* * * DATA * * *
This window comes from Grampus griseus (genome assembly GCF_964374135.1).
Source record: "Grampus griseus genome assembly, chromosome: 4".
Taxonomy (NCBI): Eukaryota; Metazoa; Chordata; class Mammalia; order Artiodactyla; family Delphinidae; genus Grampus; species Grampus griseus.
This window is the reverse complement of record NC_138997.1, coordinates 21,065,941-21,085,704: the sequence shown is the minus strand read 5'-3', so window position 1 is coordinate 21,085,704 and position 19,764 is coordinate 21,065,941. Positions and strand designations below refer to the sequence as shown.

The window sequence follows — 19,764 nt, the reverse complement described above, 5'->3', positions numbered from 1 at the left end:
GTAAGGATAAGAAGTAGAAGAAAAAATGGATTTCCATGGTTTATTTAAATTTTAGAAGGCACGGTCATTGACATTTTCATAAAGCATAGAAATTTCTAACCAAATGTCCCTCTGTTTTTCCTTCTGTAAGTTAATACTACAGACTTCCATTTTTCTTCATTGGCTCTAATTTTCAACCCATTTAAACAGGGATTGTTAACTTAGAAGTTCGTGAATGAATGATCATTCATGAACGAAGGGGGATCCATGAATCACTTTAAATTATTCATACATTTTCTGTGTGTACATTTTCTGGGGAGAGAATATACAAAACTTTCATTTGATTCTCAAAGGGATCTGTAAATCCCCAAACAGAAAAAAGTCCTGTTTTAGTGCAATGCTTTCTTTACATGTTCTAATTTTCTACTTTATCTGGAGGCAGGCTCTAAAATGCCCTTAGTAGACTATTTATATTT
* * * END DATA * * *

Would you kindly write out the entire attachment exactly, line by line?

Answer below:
This window comes from Grampus griseus (genome assembly GCF_964374135.1).
Source record: "Grampus griseus genome assembly, chromosome: 4".
Taxonomy (NCBI): Eukaryota; Metazoa; Chordata; class Mammalia; order Artiodactyla; family Delphinidae; genus Grampus; species Grampus griseus.
This window is the reverse complement of record NC_138997.1, coordinates 21,065,941-21,085,704: the sequence shown is the minus strand read 5'-3', so window position 1 is coordinate 21,085,704 and position 19,764 is coordinate 21,065,941. Positions and strand designations below refer to the sequence as shown.

The window sequence follows — 19,764 nt, the reverse complement described above, 5'->3', positions numbered from 1 at the left end:
GTAAGGATAAGAAGTAGAAGAAAAAATGGATTTCCATGGTTTATTTAAATTTTAGAAGGCACGGTCATTGACATTTTCATAAAGCATAGAAATTTCTAACCAAATGTCCCTCTGTTTTTCCTTCTGTAAGTTAATACTACAGACTTCCATTTTTCTTCATTGGCTCTAATTTTCAACCCATTTAAACAGGGATTGTTAACTTAGAAGTTCGTGAATGAATGATCATTCATGAACGAAGGGGGATCCATGAATCACTTTAAATTATTCATACATTTTCTGTGTGTACATTTTCTGGGGAGAGAATATACAAAACTTTCATTTGATTCTCAAAGGGATCTGTAAATCCCCAAACAGAAAAAAGTCCTGTTTTAGTGCAATGCTTTCTTTACATGTTCTAATTTTCTACTTTATCTGGAGGCAGGCTCTAAAATGCCCTTAGTAGACTATTTATATTT